The bell rings 60 times. 60 deaths. Relative to the contemporary devastation of Covid19, not many deaths. But like representative charges, those 60 peels of metallic note represent the wholesale deprivation of land and the overwhelming social dislocation of post-colonial New Zealand Maori.
The annual commemorative service at St George’s Church at Gate Pa in urban Tauranga is one founded on reconciliation. Still surprising despite that 1864 battle having had the benefit of a pre-written behavioural code and post-battle examples of human empathy, compassion and generosity of spirit in the face of the subsequent massacre of Maori at Te Ranga.
Tauranga has superficially changed significantly since 1864 but the underlying and intertwining threads and bonds of blood and kinship haven’t. 1864 is almost yesterday so there are direct descendants of the participants of both sides of the battle living in this comparatively small New Zealand town. Families associated with the pre-battle dinner host. Families descended from ethical code writers and warrior leaders. Descendants from both factions have been born here, grown up here, more or less gone to school together and continued to work and live here with their names. Living memorials to the past.
I’ve always wondered what it must be like to carry a name redolent of history, of bravery, of anything significant. Names of battles, of behaviours during battle, sites of battle.
While it is a fortuitous honour to be named after a famous, or infamous, ancestor, it is also a burden. The name marks you out. It places you. It predetermines you. It creates expectations of you and it can limit or expand you.
Puhirake Ihaka carries a brave and famous name. Puhirake – a name you’ll find in the Mission Cemetery in a once quiet garden at the end of the Te Papa peninsula. A name on a significant monument. Puhirake speaks of his famous ancestor, an ancestor whose name must have shaped his life. He carries it well.
The Church Hall is packed and bustling and it’s here you see what reconciliation means. I don’t stay for kai, the large and fragrant supper. I walk out into beautiful, brilliant cloud twilight.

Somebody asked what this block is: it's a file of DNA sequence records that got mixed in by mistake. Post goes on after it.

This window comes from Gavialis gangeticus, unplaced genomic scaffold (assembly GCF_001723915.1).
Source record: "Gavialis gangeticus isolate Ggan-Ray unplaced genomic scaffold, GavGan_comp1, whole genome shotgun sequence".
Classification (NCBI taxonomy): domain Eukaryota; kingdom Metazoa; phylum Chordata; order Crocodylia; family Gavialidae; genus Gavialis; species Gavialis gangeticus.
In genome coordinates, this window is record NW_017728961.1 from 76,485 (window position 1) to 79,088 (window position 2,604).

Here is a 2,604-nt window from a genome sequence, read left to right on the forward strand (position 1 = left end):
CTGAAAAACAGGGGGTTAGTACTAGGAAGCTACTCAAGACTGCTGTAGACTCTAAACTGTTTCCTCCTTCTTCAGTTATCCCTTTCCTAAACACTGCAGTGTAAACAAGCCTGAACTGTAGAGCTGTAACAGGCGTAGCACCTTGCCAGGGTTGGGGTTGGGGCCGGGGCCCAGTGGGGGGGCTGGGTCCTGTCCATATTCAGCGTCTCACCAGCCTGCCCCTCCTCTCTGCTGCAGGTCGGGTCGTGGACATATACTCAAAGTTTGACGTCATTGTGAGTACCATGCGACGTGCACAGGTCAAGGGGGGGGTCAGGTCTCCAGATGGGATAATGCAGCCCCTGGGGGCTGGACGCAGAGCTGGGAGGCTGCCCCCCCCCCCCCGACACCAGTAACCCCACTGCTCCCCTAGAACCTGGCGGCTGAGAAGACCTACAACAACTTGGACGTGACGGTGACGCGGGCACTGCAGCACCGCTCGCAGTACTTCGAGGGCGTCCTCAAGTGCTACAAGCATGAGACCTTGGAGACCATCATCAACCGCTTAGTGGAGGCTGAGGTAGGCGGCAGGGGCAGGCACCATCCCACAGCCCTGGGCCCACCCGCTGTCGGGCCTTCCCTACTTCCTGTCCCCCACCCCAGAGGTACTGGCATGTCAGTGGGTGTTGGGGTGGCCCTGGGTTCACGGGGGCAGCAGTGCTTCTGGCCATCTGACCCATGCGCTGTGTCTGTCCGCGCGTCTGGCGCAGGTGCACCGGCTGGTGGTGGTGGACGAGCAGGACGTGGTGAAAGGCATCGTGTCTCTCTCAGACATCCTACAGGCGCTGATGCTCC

Rosemary Balu. Rosemary Balu is the founding and current Managing Editor of ARTbop. She purchases her power from Trustpower and is a beneficiary of the Tauranga Energy Consumer Trust. Rosemary has arts and law degrees from the University of Auckland. She has been a working lawyer and has participated in a wide variety of community activities where information gathering, submission writing, community advocacy and education have been involved. Interested in all forms of the arts since childhood Rosemary is focused on further developing and expanding multi-media ARTbop as the magazine for all the creative arts in the Bay of Plenty, New Zealand.
The Battle of Gate Pa Pukehinahina took place on the 29th April 1864. The battle at Te Ranga took place on the 21st of June 1864. The Treaty of Waitangi was first signed on the 6th February 1840. The Inscription on the monument to Rawiri Puhirake in the Mission Cemetery, Tauranga says:
He tohu / whakamaharatanga / mo / Rawiri Puhiraki / he rangatira no Ngaitirangi / mana i arataki te pakanga a te Maori ki te Pakeha e te pa I Pukehinahina i te 29 o Aperira / 1864, i te pa ano huri i Te Ranga i / te 21 o Hune 1864, a i hinga ia i / Te Parekura i Te Ranga. / He rangatira a Rawiri I aromatia / kuitia e ona iwi Maori katoa me te / tino whakamoemiti hoki o nga Pakeha katoa ki a ia i runga i tona. / Toa ki te riri mo tana aroha ano hoki ki / Nga Pakeha i tu a kiko me Nga Pakeha i noho noa / iho, ka waiho ra nga mahi rangaitira a nunui ma / hei tauira mo te whakahaerenga o a matou mahi a / muri mei koia I whakaturia ai e matou tenei kowhatu / hei tohu whakamaharatanga tonutanga mona / hei tonu hoki mo to matou aroha me te nui o to / matou whakameomiti ki tenei rangatira nui.
Sacred / to the memory of / Rawiri Puhiraki / a chief of the Ngaiterangi tribe / who led the Maoris in battle at Gate Pa / on April 29th and at Te Ranga on June 21st / 1864, being killed in the latter engagement. / This monument was erected / on the fiftieth anniversary of his death / by people of the British and Maori races / to commemorate his chivalrous and / humane orders for the protection of unarmed / or wounded men who fell into the hands of / the Maoris and for the respectful treatment / of the bodies of any of their enemies slain / in battle. This order framed by Rawiri / with the assistance and approval of Henare Taratoa / and other Chiefs, was loyally observed by his / followers, and after the repulse of the assault / on Gate Pa, the British wounded who lay all / night in and around the Pa were given water and / treated with kindness. / This chivalrous conduct of the Maori leader and / his people so impressed their contemporaries / that Rawiri’s body was exhumed in 1870 from the / trenches at Te Ranga and was reinterred at this spot / with befitting ceremonies. / The seeds of better feeling between the two races / thus sown on the battlefield have since borne ample / fruit: disaffection has given place to loyalty, / and hostility to friendship, British and Maori now / living together as one united people. / June 21st 1914.
In memory / of / Henare Taratoa / killed at Te Ranga / June 21st 1864